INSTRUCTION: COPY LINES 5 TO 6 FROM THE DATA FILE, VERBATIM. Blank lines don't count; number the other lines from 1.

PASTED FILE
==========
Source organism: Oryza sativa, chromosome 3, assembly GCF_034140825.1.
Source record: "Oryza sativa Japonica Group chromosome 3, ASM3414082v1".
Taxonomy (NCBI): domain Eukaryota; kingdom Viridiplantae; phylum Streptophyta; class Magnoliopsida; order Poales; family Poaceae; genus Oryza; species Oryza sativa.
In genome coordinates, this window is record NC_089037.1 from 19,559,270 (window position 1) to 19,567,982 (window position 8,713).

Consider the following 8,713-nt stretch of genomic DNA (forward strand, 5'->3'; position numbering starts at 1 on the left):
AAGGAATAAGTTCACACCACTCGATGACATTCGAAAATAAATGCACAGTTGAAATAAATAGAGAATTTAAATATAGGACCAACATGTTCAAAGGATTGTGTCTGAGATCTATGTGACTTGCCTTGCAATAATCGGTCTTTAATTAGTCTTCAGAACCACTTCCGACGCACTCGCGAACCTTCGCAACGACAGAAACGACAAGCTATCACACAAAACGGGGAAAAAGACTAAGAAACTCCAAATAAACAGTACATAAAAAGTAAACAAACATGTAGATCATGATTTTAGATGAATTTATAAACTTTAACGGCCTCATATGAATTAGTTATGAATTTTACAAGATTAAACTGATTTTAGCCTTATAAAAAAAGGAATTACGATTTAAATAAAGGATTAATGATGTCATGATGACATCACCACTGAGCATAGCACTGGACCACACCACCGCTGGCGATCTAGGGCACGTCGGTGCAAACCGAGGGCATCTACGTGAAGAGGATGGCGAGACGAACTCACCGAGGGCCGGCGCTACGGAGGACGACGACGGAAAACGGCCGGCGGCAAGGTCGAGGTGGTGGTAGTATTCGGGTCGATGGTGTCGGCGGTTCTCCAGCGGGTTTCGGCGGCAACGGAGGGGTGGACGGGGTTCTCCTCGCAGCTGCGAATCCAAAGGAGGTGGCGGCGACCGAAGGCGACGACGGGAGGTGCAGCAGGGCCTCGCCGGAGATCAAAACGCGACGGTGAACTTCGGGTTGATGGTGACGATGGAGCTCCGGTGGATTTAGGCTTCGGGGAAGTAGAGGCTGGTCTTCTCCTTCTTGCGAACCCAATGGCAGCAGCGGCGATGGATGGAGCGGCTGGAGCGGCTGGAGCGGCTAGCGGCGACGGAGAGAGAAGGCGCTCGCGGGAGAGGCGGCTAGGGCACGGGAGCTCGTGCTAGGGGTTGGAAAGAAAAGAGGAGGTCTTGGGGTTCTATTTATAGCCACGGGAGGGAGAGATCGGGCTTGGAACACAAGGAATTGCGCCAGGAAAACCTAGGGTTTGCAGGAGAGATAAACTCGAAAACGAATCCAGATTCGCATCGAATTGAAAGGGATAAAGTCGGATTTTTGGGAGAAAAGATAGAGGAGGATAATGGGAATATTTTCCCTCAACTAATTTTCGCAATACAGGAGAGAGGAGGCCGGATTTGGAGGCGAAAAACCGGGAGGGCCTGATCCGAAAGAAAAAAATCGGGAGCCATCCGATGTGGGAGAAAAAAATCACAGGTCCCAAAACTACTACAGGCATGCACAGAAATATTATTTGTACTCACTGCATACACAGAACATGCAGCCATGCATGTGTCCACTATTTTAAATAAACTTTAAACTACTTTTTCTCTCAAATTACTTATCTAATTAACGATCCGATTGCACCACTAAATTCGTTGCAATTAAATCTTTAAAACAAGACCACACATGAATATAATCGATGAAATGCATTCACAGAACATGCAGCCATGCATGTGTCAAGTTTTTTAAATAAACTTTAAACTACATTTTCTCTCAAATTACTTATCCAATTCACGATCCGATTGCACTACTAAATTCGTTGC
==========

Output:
Consider the following 8,713-nt stretch of genomic DNA (forward strand, 5'->3'; position numbering starts at 1 on the left):
AAGGAATAAGTTCACACCACTCGATGACATTCGAAAATAAATGCACAGTTGAAATAAATAGAGAATTTAAATATAGGACCAACATGTTCAAAGGATTGTGTCTGAGATCTATGTGACTTGCCTTGCAATAATCGGTCTTTAATTAGTCTTCAGAACCACTTCCGACGCACTCGCGAACCTTCGCAACGACAGAAACGACAAGCTATCACACAAAACGGGGAAAAAGACTAAGAAACTCCAAATAAACAGTACATAAAAAGTAAACAAACATGTAGATCATGATTTTAGATGAATTTATAAACTTTAACGGCCTCATATGAATTAGTTATGAATTTTACAAGATTAAACTGATTTTAGCCTTATAAAAAAAGGAATTACGATTTAAATAAAGGATTAATGATGTCATGATGACATCACCACTGAGCATAGCACTGGACCACACCACCGCTGGCGATCTAGGGCACGTCGGTGCAAACCGAGGGCATCTACGTGAAGAGGATGGCGAGACGAACTCACCGAGGGCCGGCGCTACGGAGGACGACGACGGAAAACGGCCGGCGGCAAGGTCGAGGTGGTGGTAGTATTCGGGTCGATGGTGTCGGCGGTTCTCCAGCGGGTTTCGGCGGCAACGGAGGGGTGGACGGGGTTCTCCTCGCAGCTGCGAATCCAAAGGAGGTGGCGGCGACCGAAGGCGACGACGGGAGGTGCAGCAGGGCCTCGCCGGAGATCAAAACGCGACGGTGAACTTCGGGTTGATGGTGACGATGGAGCTCCGGTGGATTTAGGCTTCGGGGAAGTAGAGGCTGGTCTTCTCCTTCTTGCGAACCCAATGGCAGCAGCGGCGATGGATGGAGCGGCTGGAGCGGCTGGAGCGGCTAGCGGCGACGGAGAGAGAAGGCGCTCGCGGGAGAGGCGGCTAGGGCACGGGAGCTCGTGCTAGGGGTTGGAAAGAAAAGAGGAGGTCTTGGGGTTCTATTTATAGCCACGGGAGGGAGAGATCGGGCTTGGAACACAAGGAATTGCGCCAGGAAAACCTAGGGTTTGCAGGAGAGATAAACTCGAAAACGAATCCAGATTCGCATCGAATTGAAAGGGATAAAGTCGGATTTTTGGGAGAAAAGATAGAGGAGGATAATGGGAATATTTTCCCTCAACTAATTTTCGCAATACAGGAGAGAGGAGGCCGGATTTGGAGGCGAAAAACCGGGAGGGCCTGATCCGAAAGAAAAAAATCGGGAGCCATCCGATGTGGGAGAAAAAAATCACAGGTCCCAAAACTACTACAGGCATGCACAGAAATATTATTTGTACTCACTGCATACACAGAACATGCAGCCATGCATGTGTCCACTATTTTAAATAAACTTTAAACTACTTTTTCTCTCAAATTACTTATCTAATTAACGATCCGATTGCACCACTAAATTCGTTGCAATTAAATCTTTAAAACAAGACCACACATGAATATAATCGATGAAATGCATTCACAGAACATGCAGCCATGCATGTGTCAAGTTTTTTAAATAAACTTTAAACTACATTTTCTCTCAAATTACTTATCCAATTCACGATCCGATTGCACTACTAAATTCGTTGC